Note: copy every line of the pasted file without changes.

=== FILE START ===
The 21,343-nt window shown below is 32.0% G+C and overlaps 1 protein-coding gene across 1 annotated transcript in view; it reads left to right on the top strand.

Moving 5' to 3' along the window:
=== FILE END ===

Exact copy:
The 21,343-nt window shown below is 32.0% G+C and overlaps 1 protein-coding gene across 1 annotated transcript in view; it reads left to right on the top strand.

Moving 5' to 3' along the window: